Melancholia or melancholy (from µέλαινα χολή , meaning black bile) is a concept found throughout ancient, medieval and premodern medicine in Europe that describes a condition characterized by markedly depressed mood, bodily complaints, and sometimes hallucinations and delusions.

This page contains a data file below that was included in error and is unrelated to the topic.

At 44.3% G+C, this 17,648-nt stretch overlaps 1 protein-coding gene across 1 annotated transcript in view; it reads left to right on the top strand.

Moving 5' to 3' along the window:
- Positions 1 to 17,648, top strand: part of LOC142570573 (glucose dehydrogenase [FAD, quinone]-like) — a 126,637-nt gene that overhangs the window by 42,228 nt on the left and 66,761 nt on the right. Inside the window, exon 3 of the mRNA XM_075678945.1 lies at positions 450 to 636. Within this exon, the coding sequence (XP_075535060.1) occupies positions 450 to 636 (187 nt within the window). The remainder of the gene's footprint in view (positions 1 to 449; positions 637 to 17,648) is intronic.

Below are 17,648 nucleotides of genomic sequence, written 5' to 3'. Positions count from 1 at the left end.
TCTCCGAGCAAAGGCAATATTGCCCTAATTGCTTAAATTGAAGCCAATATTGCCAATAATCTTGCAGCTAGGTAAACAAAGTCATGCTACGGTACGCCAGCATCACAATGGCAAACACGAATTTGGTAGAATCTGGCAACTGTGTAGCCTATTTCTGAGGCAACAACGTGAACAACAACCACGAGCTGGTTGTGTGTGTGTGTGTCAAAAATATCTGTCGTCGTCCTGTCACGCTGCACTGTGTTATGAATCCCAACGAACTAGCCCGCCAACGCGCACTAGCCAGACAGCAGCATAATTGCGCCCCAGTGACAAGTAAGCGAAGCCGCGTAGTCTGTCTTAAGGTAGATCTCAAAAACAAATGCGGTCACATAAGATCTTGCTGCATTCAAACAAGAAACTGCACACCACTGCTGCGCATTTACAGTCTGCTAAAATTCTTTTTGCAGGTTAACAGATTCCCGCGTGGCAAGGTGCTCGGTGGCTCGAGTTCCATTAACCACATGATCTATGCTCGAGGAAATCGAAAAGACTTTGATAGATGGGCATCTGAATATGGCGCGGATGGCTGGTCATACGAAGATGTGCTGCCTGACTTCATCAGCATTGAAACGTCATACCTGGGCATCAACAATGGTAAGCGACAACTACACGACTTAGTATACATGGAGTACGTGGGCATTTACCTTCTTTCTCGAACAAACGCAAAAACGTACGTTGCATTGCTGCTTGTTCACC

Melancholy was regarded as one of the four temperaments matching the four humours. Until the 18th century, doctors and other scholars classified melancholic conditions as such by their perceived common cause – an excess of a notional fluid known as "black bile", which was commonly linked to the spleen. Hippocrates and other ancient physicians described melancholia as a distinct disease with mental and physical symptoms, including persistent fears and despondencies, poor appetite, abulia, sleeplessness, irritability, and agitation. Later, fixed delusions were added by Galen and other phycisians to the list of symptoms. In th